Big mistake!! The trip was postponed day after day, the captain waiting for more cargo, and by the time he was ready, police had become so interested in me that it was impossible for me to leave; they wanted to see special 'interior travel' permits and bring me back to Lubumbashi on their motorbike (of course me to pay the gas/petrol for the trip) to get the paperwork there from the head of police Katanga province. That night I phoned a friend, head of UN Katanga, and we kind of said that ANYTHING BUT coming back would be the right course of action, it would just be too frustrating. "Check the Walls!" ... I'm telling myself ... planning my escape from this Congo "Hotel"-prison! I couldn't sleep all night, and at 3.30 a.m. I decided that I would escape the hotel, jumping the 2.50 meter toilet wall at the back of it with all my backpack and gear on, then quickly proceeding through the market square and onto the railway brigde, when I saw that I was already followed by someone with a strong, bright torch, some guard or what. I hid behind a post of the bridge and then quickly crossed, then continued on the rail track, so that they would be incapable of following me with the motorbike. I heard some more barking of dogs, but when I had brought about sixteeen kilometer between me and the town, I started believing that I had made it out of their grip. I slept in a tiny village along the track, in a mudhouse that they offered to me. My diet consisted mostly of bananas, sugarcane, peanuts, dried maniok, oranges, lemons, pineapple... lots of vitamins, but not too much energy, causing me to loose weight quickly. Drinking here means purified river water or really any source you can find. On day number two, about sixty km from Bukama, when I had started to walk on the road again, thinking that by now it must be safe (and much more comfortable than the big stones on the rail track where there was always a chance that one would twist an ankle), I reached a bigger town around midday, and just sat down to peel an orange, when I heard a motorbike. I quickly jumped behind a door, and when the bike had passed, I took my bag and ran into the maize fields. I heard the bike coming back; he must have asked the people on the road if they had seen the white man, and of course everybody had! I couldn't believe he followed me sixty kilometers on their bike, the police station's, sole means of transport! I hurriedly walked into the outskirts of town, 90 degree towards the main road, looking for some place where I could hide, not too easy as all people naturally were suprised to see a white guy around here. Finally I saw a raw building as yet not inhabited, and just when the kids in front of it ran around the house to tell their friends that they had seen me, I jumped over the wall from the back into a window and hid in the last small room, the one that was meant to be the toilet probably, with only a small window. There I hid and tried to sleep some for about fifteen hours, hearing shouts of 'Muzungu, Muzungu' (white man) from time to time, and also the motorbike engine - a clear signal in this area where there are sometimes no cars or any engines for days that they were searching for me. At 2.30 in the morning I decamped and started to look for the road again, then continued to walk towards Kamina, a stretch with a lot of hills and forests. (This was still much easier of course than Monte Cristo had had it :-)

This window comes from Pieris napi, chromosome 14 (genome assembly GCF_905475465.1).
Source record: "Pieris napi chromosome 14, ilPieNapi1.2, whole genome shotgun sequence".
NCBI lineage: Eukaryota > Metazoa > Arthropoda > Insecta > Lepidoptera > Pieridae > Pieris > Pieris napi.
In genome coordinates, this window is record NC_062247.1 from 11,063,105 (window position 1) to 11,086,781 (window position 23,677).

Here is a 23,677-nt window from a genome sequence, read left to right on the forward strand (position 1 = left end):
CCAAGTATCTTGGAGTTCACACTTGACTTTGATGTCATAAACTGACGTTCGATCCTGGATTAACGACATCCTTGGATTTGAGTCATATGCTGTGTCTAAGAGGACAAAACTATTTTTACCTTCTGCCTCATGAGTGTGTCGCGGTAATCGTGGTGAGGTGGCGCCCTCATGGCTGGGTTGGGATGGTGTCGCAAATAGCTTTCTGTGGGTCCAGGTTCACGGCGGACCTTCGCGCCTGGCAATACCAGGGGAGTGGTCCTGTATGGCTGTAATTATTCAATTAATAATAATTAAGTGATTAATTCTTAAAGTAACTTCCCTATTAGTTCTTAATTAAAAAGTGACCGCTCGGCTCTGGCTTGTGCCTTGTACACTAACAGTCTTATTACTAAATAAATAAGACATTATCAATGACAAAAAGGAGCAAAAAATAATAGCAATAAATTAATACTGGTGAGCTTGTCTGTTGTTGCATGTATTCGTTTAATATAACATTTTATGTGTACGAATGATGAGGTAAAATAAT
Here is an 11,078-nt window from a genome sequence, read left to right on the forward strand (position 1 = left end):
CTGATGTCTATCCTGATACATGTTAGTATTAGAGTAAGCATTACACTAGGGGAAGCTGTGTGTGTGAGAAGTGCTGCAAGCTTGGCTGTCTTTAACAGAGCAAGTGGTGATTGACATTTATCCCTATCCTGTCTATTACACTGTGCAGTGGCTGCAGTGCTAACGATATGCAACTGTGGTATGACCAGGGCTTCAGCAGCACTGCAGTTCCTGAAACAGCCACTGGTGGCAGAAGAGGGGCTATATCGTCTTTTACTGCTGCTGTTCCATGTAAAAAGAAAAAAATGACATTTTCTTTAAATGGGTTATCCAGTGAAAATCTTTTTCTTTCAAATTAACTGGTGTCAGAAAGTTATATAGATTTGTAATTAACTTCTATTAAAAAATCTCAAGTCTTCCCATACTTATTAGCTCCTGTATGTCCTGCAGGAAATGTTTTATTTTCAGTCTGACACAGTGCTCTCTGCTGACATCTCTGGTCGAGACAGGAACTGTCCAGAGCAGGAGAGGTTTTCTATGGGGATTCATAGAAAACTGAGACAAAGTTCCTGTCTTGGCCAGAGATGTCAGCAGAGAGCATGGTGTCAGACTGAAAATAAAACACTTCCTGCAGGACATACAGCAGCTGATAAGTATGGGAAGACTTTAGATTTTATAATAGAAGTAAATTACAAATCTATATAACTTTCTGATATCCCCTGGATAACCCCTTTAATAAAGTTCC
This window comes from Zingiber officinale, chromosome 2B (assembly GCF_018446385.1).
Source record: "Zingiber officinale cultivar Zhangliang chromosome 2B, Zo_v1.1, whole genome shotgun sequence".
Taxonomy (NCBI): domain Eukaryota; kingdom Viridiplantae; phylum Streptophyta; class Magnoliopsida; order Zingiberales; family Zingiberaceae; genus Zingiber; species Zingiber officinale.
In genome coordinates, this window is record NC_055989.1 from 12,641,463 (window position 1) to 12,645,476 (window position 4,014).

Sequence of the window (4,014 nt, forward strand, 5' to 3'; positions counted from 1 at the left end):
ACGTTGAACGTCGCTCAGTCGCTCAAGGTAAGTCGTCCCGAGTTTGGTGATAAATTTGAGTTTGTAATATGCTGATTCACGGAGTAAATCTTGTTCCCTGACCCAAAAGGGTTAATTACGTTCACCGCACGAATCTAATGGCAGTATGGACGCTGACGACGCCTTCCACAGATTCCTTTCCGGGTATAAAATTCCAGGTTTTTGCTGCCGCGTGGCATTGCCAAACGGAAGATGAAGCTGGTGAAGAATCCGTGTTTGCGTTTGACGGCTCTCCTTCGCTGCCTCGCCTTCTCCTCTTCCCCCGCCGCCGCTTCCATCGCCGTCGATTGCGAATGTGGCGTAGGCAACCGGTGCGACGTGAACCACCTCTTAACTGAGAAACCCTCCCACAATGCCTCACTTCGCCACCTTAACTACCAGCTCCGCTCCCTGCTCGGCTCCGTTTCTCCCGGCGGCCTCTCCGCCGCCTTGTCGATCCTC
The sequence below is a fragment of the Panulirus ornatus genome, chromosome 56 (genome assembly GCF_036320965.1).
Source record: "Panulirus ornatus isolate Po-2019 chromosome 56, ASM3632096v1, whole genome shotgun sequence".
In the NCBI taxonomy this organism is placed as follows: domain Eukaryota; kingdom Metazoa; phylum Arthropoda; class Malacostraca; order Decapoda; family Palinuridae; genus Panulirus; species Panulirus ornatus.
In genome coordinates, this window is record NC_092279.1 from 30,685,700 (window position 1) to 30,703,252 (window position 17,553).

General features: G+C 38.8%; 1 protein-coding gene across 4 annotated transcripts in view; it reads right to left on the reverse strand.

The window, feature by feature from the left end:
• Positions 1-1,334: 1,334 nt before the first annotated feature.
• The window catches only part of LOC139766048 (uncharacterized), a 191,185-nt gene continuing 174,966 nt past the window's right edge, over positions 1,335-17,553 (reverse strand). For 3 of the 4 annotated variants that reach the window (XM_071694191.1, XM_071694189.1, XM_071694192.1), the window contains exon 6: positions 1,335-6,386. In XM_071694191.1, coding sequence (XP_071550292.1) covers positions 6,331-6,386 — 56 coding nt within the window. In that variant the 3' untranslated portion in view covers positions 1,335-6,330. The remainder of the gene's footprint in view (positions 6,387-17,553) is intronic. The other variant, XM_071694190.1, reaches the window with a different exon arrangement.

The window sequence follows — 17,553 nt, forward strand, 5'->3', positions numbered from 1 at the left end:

Overnighting had become always the same thing: Arriving late in a village when it was already dark, so that their secret police would not see me instantly and start asking all the questions, try to find some older person with some sense in them, and who still remembered the colonial area & contact with white people, sleep there (extremely tired as one was after 13 to 15 hours of walking, feet full of infected blisters and all), make them believe that one would be there at least another day to answer all the questiong to police etc, THEN leave 5 a.m. or not later than 5.30, so that by daybreak you had already covered too much distance for them to bother to follow you. This can be very tiring indeed over an extended period of time (in total it took me almost one month and 900 km to reach Mbuji Mayi in the heart of the Congo, with the only respite in between being the three-day-rest in Kamina that the very friendly Franciscan Monks from Croatia, stationed there since 26 years, afforded me.
UN helicopter eventually took me out of the diamond center that Mbuji Mayi is ...
to be continued ...